The first step on my path was to become mentally prepared. This required the ability to let go of what “other people might think,” and to realize that “the words of others didn’t define me .” Easy to say, not easy to do. I had to mentally prepare myself every day -- usually right after I applied my makeup :) Secondly, and equally important, is to recognize that when I went out into the world a Brianna, that for many in the mainstream I was an anomaly that -- to them -- was something out of place, something unusual, something for which they had no reference except sensationalized headlines, if that. And that’s OK. Don’t be offended that they don’t get you; they’re allowed to have their own initial impressions.
Tolerance should be part of your travel kit.
While I was secure and steadfast in my right to be who I decided to be, I had to also allow others that same right to feel however they did about it. I had no control over how they perceived me, only the control over how I presented and carried myself.
When I’d encountered people, my goal was to educate when I could, and move on when I couldn't. It was never to gain their acceptance or change their minds. What I discovered was that with the absence of intent [to convert them] or defend myself or life choice, most people were disarmed, relaxed, and subsequently more willing to “listen.”
I found that when talking with one that doesn’t know about -- or understand --what being transgender really means, that an aggressive stance by us -- whether a defensive posture to withstand their views, or offensive ne to convert their views -- simply makes them recede into their shell of ignorance, discounting anything we have to say.
Have you ever engaged in debate about religion, trying to change someone’s beliefs? You can’t change people’s beliefs; you can only provide information that with time allows them the opportunity to change their own perceptions based on the information provided.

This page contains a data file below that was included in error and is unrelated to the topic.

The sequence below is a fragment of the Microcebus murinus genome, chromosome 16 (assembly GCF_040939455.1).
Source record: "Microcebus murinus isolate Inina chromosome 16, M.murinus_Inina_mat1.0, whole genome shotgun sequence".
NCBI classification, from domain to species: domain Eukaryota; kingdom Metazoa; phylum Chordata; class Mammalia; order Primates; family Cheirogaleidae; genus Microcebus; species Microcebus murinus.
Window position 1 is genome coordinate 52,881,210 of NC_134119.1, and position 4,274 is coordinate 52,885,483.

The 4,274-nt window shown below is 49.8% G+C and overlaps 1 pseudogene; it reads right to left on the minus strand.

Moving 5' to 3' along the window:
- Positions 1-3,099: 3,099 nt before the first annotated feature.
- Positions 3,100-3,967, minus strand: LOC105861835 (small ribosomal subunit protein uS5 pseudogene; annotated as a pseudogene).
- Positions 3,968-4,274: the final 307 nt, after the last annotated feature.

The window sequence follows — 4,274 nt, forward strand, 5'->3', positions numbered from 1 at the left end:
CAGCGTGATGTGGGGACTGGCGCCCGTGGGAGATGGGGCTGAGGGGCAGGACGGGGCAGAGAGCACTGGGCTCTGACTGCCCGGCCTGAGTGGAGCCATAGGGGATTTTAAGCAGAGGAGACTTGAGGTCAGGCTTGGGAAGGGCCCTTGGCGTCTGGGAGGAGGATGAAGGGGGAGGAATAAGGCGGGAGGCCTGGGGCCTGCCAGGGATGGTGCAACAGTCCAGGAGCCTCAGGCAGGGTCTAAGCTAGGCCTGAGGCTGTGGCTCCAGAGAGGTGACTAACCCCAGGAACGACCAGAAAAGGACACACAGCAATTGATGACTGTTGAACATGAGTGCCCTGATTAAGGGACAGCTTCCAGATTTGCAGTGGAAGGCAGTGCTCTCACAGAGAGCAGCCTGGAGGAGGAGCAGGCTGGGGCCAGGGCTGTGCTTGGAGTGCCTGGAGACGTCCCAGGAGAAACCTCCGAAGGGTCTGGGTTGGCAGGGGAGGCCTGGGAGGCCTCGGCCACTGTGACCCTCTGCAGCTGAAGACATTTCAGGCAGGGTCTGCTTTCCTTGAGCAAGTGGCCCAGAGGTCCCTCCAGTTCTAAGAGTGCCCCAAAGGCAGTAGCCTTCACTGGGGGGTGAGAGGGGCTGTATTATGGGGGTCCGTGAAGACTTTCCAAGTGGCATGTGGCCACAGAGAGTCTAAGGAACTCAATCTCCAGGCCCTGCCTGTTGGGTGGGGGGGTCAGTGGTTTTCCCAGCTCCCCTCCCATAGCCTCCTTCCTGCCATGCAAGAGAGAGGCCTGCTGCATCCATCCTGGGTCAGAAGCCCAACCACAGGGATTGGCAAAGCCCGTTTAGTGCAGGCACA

So, in the words of Lao Tzu, Live your religion without the need or intention of trying to convert anyone, or convince them that you’re right.
To me, this was a key to my effortless movement through society: I never challenged people’s belief, nor sought their acceptance. I simply stated my position, and let them feel however they wanted to about it, with the right to “respectfully” disagree.
I’m not suggesting that you allow people to verbally (or physically) abuse you. If they don’t get what you’re saying, or don’t want to, simply ask why? A question is far more powerful in a discussion than a statement, with the ability to sometimes open up someone’s mind.
And always maintain a sense of humor about the situation and yourself, and, be willing to laugh with them, not at them -- while getting them to laugh with -- not at --you. i explained a real-life experience about this in the essay Candidly Transgender.
In Part II I’ll delve into my first days in the workplace, among other things.
Until then, remember to be happy, be safe, love yourself -- and always think pretty!